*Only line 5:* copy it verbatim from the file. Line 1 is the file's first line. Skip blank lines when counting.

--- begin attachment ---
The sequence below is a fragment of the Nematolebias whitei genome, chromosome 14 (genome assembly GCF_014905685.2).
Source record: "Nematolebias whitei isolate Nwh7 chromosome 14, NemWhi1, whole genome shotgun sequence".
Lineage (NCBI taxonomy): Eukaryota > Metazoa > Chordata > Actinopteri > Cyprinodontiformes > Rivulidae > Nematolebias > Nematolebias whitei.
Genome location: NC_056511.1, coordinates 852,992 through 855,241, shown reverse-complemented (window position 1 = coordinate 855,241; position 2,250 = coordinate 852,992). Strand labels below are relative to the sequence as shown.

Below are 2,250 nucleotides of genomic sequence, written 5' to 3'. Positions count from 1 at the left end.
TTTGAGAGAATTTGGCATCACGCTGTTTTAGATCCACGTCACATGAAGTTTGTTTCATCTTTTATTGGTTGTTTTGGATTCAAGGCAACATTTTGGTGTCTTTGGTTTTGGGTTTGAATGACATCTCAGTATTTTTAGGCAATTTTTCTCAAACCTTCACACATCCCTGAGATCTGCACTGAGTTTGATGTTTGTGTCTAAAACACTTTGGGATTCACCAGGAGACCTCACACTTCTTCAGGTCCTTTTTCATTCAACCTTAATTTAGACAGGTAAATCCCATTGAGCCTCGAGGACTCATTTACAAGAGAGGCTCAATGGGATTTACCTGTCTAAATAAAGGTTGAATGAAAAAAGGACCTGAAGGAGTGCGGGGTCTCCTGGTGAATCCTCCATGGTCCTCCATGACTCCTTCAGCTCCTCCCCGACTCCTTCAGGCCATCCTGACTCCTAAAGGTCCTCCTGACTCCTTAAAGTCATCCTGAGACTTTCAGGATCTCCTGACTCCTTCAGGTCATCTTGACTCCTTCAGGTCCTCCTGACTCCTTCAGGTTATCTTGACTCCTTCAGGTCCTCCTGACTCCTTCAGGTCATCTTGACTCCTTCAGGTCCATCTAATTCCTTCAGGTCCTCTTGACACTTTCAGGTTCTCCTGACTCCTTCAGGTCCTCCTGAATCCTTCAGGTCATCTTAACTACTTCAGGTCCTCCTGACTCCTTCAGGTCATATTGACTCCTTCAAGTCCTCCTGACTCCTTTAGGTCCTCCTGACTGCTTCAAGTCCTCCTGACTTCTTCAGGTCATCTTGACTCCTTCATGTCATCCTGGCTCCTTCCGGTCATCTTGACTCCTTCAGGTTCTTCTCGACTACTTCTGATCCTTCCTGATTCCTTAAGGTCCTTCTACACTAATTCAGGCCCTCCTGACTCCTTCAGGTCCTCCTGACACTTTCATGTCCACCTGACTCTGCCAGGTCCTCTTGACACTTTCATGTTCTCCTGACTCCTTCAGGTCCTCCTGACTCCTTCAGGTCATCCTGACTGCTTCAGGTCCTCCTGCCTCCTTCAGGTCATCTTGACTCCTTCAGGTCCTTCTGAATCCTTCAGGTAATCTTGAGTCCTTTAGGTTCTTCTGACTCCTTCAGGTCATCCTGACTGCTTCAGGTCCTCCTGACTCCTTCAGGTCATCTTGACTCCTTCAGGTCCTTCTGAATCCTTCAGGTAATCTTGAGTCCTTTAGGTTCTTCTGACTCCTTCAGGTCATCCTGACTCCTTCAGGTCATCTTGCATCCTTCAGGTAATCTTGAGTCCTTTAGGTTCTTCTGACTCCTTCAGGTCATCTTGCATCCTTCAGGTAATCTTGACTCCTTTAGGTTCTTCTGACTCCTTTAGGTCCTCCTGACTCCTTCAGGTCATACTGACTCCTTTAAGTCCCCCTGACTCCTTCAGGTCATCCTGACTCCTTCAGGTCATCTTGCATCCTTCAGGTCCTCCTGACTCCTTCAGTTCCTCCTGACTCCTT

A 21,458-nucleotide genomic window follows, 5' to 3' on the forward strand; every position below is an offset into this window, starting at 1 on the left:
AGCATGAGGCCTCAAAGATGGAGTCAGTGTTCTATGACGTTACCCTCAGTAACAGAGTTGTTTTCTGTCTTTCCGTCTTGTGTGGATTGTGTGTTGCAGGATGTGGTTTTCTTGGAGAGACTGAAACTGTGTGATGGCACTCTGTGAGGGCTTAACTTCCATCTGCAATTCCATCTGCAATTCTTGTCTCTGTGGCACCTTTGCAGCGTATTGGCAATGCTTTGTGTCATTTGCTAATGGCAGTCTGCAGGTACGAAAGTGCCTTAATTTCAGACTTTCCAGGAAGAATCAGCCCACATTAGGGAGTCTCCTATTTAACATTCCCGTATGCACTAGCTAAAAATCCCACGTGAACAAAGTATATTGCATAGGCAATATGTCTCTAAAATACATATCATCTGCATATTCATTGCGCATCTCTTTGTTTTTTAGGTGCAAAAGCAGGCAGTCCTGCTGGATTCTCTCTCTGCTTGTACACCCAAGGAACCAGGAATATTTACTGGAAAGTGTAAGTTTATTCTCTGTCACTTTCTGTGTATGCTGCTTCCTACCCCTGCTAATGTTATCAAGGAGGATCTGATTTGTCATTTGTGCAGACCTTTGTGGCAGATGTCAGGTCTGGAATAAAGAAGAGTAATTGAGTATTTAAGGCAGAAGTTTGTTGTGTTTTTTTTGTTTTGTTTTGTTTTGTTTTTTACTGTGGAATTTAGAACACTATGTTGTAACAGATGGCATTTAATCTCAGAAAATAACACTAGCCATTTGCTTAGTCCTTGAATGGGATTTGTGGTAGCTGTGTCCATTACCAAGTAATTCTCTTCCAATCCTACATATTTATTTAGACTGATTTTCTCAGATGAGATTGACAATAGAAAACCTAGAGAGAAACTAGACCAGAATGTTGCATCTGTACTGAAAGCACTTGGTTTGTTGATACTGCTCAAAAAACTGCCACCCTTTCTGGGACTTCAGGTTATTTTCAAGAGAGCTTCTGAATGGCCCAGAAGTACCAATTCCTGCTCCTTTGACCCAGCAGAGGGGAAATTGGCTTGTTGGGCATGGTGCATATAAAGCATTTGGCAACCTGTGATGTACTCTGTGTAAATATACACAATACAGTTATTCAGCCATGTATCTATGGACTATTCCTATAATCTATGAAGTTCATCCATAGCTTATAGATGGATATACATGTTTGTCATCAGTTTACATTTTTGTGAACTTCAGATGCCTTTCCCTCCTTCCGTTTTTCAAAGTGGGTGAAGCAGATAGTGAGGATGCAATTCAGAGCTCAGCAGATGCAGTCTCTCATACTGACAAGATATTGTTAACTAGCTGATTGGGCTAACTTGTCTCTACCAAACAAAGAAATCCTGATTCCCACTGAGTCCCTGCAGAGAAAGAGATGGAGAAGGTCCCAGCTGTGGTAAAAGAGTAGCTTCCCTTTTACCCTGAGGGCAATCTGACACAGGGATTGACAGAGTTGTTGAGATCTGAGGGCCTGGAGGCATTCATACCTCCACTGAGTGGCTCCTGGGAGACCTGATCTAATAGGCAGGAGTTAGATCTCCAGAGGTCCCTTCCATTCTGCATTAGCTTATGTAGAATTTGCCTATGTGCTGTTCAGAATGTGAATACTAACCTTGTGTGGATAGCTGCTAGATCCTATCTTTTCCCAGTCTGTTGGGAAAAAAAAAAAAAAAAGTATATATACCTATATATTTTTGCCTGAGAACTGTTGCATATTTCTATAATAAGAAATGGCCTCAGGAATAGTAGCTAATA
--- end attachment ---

Below are 2,250 nucleotides of genomic sequence, written 5' to 3'. Positions count from 1 at the left end.